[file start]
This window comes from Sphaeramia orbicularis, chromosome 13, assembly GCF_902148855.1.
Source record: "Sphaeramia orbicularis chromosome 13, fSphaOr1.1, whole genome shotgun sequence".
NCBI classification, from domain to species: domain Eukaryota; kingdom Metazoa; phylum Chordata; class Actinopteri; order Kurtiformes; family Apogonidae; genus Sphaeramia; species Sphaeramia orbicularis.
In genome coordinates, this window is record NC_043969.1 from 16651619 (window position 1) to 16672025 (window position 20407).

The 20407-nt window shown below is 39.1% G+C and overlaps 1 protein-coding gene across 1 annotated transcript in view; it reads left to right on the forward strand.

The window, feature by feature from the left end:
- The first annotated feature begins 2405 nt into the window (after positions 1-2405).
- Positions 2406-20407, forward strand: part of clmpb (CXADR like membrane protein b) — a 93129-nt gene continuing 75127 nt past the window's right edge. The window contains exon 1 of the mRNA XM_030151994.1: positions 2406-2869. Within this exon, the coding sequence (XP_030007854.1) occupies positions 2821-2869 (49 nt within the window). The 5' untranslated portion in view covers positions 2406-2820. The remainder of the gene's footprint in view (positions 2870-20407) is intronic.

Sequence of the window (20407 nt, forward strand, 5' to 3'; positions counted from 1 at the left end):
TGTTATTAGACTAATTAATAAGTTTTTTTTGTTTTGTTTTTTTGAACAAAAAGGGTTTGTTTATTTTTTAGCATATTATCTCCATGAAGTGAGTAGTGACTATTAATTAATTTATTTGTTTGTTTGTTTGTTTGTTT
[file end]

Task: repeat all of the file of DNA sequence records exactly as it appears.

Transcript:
This window comes from Sphaeramia orbicularis, chromosome 13, assembly GCF_902148855.1.
Source record: "Sphaeramia orbicularis chromosome 13, fSphaOr1.1, whole genome shotgun sequence".
NCBI classification, from domain to species: domain Eukaryota; kingdom Metazoa; phylum Chordata; class Actinopteri; order Kurtiformes; family Apogonidae; genus Sphaeramia; species Sphaeramia orbicularis.
In genome coordinates, this window is record NC_043969.1 from 16651619 (window position 1) to 16672025 (window position 20407).

The 20407-nt window shown below is 39.1% G+C and overlaps 1 protein-coding gene across 1 annotated transcript in view; it reads left to right on the forward strand.

The window, feature by feature from the left end:
- The first annotated feature begins 2405 nt into the window (after positions 1-2405).
- Positions 2406-20407, forward strand: part of clmpb (CXADR like membrane protein b) — a 93129-nt gene continuing 75127 nt past the window's right edge. The window contains exon 1 of the mRNA XM_030151994.1: positions 2406-2869. Within this exon, the coding sequence (XP_030007854.1) occupies positions 2821-2869 (49 nt within the window). The 5' untranslated portion in view covers positions 2406-2820. The remainder of the gene's footprint in view (positions 2870-20407) is intronic.

Sequence of the window (20407 nt, forward strand, 5' to 3'; positions counted from 1 at the left end):
TGTTATTAGACTAATTAATAAGTTTTTTTTGTTTTGTTTTTTTGAACAAAAAGGGTTTGTTTATTTTTTAGCATATTATCTCCATGAAGTGAGTAGTGACTATTAATTAATTTATTTGTTTGTTTGTTTGTTTGTTT